AURORA | The mayor of Aurora on Tuesday thanked a panel of experts who delivered a highly critical report on the fatal arrest of Elijah McClain as an important step in the city’s healing on Tuesday. However, a few city council members faulted the investigation commissioned by the city and defended police’s right to stop the 23-year-old Black man in what they said was a high crime area.
During a meeting to discuss the report released last month, Mayor Mike Coffman said the city needs to understand what went wrong in the arrest. McClain was stopped by police in August 2019 as he walked home from the store after a 911 caller reported that he looked suspicious because he was wearing a ski mask and had been waving his hands.
“For us to heal we have to make reforms,” Coffman said.
Investigator Jonathan Smith told city councilors that officers’ body camera video did not show any reasonable suspicion that McClain was committing or about to commit a crime, which would have legally allowed them to stop him and use force against him.
While council member Marsha Berzins said the area where police stopped McClain — near the intersection of Billings Street and Evergreen Avenue — had been a high crime area for years with shootings and drug activity, Smith said the area was not ranked as one according to statistics provided to the panel by the city. Berzins noted that police asked him to stop three times— which the report said happened over eight seconds — and that McClain appeared suspicious because of his mask and the behavior reported by the 911 caller.
“There is crime, and there’s a lot of crime. So I’m saying that because I believe that the police, when they answered that 911 call and asked three times for Mr. McClain to stop and he didn’t, I think they went into their policing mode, which is what they do, that’s what they were trained to do,” Berzins said. “Unfortunately, they didn’t know him, they didn’t know that he was a kind soul who wouldn’t hurt a fly.”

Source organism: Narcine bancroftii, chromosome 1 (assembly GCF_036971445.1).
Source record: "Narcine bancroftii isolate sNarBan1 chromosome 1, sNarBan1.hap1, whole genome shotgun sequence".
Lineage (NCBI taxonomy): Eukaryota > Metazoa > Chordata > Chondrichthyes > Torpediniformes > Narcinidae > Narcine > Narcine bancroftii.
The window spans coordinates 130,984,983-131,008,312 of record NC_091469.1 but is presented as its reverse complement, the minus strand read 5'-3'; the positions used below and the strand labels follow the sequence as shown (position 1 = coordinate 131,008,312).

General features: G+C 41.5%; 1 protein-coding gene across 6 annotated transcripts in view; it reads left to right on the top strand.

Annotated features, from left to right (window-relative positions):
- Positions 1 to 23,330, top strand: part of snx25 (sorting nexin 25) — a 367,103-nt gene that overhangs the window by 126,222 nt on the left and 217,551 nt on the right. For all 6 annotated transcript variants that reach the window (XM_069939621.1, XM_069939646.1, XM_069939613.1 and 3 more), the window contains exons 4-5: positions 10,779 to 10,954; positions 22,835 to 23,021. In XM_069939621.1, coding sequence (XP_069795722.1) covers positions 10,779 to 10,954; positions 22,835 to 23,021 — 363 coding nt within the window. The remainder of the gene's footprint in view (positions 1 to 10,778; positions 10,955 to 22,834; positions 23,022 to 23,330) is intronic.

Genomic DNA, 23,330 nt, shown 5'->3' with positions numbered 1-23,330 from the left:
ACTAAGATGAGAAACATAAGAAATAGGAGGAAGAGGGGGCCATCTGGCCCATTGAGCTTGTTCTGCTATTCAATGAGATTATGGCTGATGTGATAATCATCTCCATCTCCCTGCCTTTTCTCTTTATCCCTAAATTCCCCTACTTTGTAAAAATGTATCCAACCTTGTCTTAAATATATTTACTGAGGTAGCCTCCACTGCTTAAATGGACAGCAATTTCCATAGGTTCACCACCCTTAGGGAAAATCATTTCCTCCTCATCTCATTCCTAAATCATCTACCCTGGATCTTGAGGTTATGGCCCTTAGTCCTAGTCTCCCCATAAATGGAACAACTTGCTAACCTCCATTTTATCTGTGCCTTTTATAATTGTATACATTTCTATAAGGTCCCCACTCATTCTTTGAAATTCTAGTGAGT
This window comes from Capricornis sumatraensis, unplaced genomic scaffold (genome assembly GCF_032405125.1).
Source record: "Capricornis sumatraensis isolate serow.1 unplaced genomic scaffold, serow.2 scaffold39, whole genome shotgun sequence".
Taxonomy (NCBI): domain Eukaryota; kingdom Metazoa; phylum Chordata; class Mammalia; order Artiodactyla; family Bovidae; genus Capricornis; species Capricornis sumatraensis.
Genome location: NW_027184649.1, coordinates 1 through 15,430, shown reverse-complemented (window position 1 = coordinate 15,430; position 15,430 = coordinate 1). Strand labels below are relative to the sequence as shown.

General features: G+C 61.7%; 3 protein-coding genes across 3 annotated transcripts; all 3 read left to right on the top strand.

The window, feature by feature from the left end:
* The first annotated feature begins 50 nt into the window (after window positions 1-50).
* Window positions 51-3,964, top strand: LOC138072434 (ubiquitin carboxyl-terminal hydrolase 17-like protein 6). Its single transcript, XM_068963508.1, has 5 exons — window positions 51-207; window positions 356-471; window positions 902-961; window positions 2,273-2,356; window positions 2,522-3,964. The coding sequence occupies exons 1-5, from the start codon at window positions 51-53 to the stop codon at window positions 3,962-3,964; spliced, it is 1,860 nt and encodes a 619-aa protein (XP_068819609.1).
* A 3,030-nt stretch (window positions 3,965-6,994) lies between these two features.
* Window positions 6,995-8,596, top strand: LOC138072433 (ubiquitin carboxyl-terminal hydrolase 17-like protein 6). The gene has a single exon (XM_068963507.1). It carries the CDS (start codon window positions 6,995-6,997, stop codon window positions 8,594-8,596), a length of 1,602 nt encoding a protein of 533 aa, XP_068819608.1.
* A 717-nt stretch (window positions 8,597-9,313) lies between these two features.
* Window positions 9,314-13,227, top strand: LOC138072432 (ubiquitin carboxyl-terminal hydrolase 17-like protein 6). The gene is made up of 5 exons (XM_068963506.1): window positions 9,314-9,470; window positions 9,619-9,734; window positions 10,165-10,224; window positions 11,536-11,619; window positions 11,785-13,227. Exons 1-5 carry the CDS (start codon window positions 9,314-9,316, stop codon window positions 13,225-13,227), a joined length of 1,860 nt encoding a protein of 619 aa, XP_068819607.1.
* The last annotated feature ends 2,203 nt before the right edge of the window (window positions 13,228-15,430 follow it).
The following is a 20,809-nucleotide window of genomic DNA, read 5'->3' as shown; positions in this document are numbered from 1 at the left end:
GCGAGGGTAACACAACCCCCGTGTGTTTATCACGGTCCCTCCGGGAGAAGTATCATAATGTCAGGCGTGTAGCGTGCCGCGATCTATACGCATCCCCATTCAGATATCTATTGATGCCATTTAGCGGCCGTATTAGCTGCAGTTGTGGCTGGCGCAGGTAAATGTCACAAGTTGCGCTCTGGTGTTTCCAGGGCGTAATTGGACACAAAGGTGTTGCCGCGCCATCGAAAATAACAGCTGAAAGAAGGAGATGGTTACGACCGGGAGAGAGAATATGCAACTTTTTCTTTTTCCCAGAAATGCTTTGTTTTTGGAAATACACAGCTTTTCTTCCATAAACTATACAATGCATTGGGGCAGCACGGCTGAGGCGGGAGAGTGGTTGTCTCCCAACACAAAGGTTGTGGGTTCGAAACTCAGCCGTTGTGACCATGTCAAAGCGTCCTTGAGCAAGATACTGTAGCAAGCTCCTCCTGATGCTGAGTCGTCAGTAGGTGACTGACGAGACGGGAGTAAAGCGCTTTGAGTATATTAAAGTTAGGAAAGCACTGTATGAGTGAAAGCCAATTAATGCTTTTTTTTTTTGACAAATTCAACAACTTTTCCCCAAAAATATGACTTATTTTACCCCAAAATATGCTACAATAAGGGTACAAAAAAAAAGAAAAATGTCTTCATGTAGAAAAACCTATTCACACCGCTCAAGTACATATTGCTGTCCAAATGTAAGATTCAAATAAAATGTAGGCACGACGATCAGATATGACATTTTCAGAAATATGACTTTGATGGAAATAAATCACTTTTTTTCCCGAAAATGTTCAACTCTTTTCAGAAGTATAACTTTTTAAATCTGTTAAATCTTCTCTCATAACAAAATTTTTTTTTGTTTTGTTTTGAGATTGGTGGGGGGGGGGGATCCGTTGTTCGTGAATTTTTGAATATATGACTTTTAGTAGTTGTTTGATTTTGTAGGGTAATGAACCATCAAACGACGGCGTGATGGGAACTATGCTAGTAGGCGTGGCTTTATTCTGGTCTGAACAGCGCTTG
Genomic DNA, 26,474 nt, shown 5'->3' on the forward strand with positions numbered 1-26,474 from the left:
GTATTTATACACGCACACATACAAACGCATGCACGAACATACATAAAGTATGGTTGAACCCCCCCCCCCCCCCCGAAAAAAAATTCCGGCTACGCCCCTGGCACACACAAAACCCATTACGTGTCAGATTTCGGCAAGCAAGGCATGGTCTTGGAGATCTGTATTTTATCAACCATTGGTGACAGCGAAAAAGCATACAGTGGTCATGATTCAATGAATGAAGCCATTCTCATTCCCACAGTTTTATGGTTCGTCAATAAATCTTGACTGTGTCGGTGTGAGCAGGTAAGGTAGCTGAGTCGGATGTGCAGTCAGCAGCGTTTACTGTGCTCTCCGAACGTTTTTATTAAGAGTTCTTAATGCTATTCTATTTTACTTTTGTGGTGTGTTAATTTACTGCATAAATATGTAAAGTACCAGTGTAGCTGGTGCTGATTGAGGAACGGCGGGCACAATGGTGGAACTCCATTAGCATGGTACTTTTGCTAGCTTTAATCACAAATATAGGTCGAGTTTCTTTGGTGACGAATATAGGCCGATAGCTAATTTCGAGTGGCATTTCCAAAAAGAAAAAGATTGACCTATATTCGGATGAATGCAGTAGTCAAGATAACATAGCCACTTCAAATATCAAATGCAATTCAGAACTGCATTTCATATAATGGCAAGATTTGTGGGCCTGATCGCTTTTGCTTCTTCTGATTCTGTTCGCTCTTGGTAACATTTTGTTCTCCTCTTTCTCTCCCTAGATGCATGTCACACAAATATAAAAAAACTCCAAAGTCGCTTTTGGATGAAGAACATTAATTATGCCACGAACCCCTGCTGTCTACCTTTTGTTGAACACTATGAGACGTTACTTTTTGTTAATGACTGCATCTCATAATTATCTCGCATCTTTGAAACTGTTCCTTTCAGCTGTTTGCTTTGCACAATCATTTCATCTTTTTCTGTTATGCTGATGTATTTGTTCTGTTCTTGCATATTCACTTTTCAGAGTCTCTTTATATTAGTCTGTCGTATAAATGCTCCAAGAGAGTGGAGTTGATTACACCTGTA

McClain’s family has said he wore the ski mask because he had a condition that caused him to get cold easily. The temperature was in the 60s when McClain was stopped and officers only saw him walking down the street, not waving his arms, Smith said.
He said being in an area that does have a high crime rate does not give police the right to stop someone and neither does wearing a mask or heavy clothing.
“You need more than that,” Smith said.
Police put McClain in a neckhold that stops the flow of blood to the brain, rendering him temporarily unconscious, and paramedics injected him with 500 milligrams of ketamine as a sedative. He suffered cardiac arrest and later was taken off life support.
His death drew renewed attention last year amid the national reckoning over police brutality and racial injustice and prompted several investigations, including a probe into possible criminal charges by the Colorado Attorney General’s Office that remains in progress.
During the meeting, lawmakers also dug into possible police reforms recommended in the report.
Smith, the lawyer who led the investigation, emphasized that McClain’s case should have originally been referred for an internal review in the Aurora Police Department.
The report found that police investigators failed to seriously scrutinize the actions of the three officers who detained McClain. Only the police chief can decide to open a more robust, internal review in Aurora, he said, which is very uncommon.
“That is unusual,” Smith said. “I looked at some 30 departments around the country, and I’ve never seen that particular provision before.”
And Smith also affirmed his support for an independent monitor to watch police department decision-making.
Chief Vanessa Wilson announced last week the department would create the community-based monitor. That’s also a main goal of the city’s Community Police Task Force, which includes a core group of racial justice activists. That group is slated to release its long-awaited reform ideas in the coming weeks.
It’s unclear how the monitor would act or how much power it would have.
Wilson has said the department is injecting more community input into reviews of controversial interactions with cops, creating a more racially diverse police department and changing policies including how cops respond to calls involving “suspicious” people.